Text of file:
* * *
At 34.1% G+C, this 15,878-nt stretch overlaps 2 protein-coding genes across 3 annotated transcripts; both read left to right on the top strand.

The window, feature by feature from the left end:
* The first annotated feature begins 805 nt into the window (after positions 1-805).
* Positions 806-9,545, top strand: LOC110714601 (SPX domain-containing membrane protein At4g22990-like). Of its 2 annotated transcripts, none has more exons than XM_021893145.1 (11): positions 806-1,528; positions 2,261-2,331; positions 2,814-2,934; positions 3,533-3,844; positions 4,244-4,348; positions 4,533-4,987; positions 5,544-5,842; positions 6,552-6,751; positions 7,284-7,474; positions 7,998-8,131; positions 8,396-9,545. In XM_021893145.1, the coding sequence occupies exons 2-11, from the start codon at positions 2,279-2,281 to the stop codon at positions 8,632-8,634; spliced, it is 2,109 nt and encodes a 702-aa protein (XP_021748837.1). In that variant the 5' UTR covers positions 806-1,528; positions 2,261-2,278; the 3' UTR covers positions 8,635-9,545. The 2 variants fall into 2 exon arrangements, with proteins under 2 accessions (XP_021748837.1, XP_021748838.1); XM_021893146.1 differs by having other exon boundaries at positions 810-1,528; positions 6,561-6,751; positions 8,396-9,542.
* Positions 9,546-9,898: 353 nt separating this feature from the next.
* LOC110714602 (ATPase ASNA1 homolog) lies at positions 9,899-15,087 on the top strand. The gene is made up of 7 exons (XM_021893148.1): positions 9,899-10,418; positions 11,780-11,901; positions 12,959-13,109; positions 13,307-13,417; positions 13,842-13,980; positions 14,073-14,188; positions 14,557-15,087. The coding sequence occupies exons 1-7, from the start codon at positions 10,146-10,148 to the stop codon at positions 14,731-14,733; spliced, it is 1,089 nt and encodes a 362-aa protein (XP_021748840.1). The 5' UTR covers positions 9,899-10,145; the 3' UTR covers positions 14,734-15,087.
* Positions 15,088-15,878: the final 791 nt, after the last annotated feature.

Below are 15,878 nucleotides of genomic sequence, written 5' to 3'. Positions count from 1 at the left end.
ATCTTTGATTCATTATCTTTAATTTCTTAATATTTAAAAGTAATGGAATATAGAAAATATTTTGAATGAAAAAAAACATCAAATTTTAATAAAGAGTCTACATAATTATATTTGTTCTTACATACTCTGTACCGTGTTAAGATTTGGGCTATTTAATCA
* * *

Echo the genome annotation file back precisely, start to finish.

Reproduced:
At 34.1% G+C, this 15,878-nt stretch overlaps 2 protein-coding genes across 3 annotated transcripts; both read left to right on the top strand.

The window, feature by feature from the left end:
* The first annotated feature begins 805 nt into the window (after positions 1-805).
* Positions 806-9,545, top strand: LOC110714601 (SPX domain-containing membrane protein At4g22990-like). Of its 2 annotated transcripts, none has more exons than XM_021893145.1 (11): positions 806-1,528; positions 2,261-2,331; positions 2,814-2,934; positions 3,533-3,844; positions 4,244-4,348; positions 4,533-4,987; positions 5,544-5,842; positions 6,552-6,751; positions 7,284-7,474; positions 7,998-8,131; positions 8,396-9,545. In XM_021893145.1, the coding sequence occupies exons 2-11, from the start codon at positions 2,279-2,281 to the stop codon at positions 8,632-8,634; spliced, it is 2,109 nt and encodes a 702-aa protein (XP_021748837.1). In that variant the 5' UTR covers positions 806-1,528; positions 2,261-2,278; the 3' UTR covers positions 8,635-9,545. The 2 variants fall into 2 exon arrangements, with proteins under 2 accessions (XP_021748837.1, XP_021748838.1); XM_021893146.1 differs by having other exon boundaries at positions 810-1,528; positions 6,561-6,751; positions 8,396-9,542.
* Positions 9,546-9,898: 353 nt separating this feature from the next.
* LOC110714602 (ATPase ASNA1 homolog) lies at positions 9,899-15,087 on the top strand. The gene is made up of 7 exons (XM_021893148.1): positions 9,899-10,418; positions 11,780-11,901; positions 12,959-13,109; positions 13,307-13,417; positions 13,842-13,980; positions 14,073-14,188; positions 14,557-15,087. The coding sequence occupies exons 1-7, from the start codon at positions 10,146-10,148 to the stop codon at positions 14,731-14,733; spliced, it is 1,089 nt and encodes a 362-aa protein (XP_021748840.1). The 5' UTR covers positions 9,899-10,145; the 3' UTR covers positions 14,734-15,087.
* Positions 15,088-15,878: the final 791 nt, after the last annotated feature.

Below are 15,878 nucleotides of genomic sequence, written 5' to 3'. Positions count from 1 at the left end.
ATCTTTGATTCATTATCTTTAATTTCTTAATATTTAAAAGTAATGGAATATAGAAAATATTTTGAATGAAAAAAAACATCAAATTTTAATAAAGAGTCTACATAATTATATTTGTTCTTACATACTCTGTACCGTGTTAAGATTTGGGCTATTTAATCA